One evening in late December, as Muscovites strolled along their city’s brightly lit streets in anticipation of the end-of-year celebrations, a group of old friends gathered for dinner at the flat of a senior state official.
Some of the guests present, which included members of Russia’s cultural and political elite, toasted a new year in which they expressed hope for peace and a return to normality.
As the night went on, a man who needed little introduction stood up for a toast, holding his glass.
“I am guessing you are expecting me to say something,” said Dmitry Peskov, Vladimir Putin’s longtime spokesperson, according to one of the two people who separately recounted the evening to the Guardian under conditions of anonymity.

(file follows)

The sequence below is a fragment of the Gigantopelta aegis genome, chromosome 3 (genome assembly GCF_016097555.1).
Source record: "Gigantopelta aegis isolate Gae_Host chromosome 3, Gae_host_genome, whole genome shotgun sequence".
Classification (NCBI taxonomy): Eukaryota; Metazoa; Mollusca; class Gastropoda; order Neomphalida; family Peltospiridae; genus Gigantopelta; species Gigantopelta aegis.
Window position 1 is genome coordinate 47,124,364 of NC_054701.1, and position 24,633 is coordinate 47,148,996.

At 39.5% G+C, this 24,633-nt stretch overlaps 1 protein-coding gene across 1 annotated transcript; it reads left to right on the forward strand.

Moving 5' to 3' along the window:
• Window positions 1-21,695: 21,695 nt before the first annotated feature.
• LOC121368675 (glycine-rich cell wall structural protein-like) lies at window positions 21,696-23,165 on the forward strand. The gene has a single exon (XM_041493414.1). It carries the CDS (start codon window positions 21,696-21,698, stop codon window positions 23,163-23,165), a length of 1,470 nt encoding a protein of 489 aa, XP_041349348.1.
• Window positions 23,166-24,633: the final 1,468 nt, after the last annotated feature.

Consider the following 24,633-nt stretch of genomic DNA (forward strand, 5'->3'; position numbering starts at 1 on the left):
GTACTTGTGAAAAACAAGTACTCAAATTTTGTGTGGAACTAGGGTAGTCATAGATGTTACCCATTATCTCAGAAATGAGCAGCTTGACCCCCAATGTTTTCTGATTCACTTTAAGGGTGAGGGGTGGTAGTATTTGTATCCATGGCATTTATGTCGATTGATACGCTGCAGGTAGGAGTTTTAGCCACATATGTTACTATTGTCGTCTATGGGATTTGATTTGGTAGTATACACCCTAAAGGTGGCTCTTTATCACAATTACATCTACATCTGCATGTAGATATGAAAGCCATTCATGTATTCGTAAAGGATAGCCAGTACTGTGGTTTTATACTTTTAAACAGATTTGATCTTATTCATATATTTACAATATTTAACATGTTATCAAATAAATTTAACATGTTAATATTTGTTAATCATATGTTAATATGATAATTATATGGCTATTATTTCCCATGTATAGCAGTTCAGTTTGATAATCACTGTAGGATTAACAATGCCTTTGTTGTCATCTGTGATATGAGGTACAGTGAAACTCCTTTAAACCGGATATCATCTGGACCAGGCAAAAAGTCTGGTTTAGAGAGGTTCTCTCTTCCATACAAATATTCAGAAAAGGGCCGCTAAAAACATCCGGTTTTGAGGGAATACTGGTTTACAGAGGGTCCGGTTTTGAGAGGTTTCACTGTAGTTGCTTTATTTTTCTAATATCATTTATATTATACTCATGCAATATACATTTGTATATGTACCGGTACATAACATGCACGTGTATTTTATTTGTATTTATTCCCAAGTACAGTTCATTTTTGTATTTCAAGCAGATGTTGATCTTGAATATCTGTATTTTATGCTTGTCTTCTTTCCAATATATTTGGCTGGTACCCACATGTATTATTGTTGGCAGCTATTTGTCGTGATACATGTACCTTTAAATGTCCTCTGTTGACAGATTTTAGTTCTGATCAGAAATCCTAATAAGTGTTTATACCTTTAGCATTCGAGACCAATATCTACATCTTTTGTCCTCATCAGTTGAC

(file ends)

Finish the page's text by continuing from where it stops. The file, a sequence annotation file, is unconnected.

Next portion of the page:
“Things will get much harder. This will take a very, very long time,” Peskov continued.
His toast darkened the mood of the evening among the guests, many of whom have said in private that they oppose the war in Ukraine. “It was uncomfortable to hear his speech. It was clear that he was warning that the war will stay with us and we should prepare for the long haul,” one guest said.
More than a year into an invasion that, according to Russian planning, was supposed to take weeks, Vladimir Putin’s government is putting society on a war footing with the west and digging in for a multi-year conflict. [Continue reading…]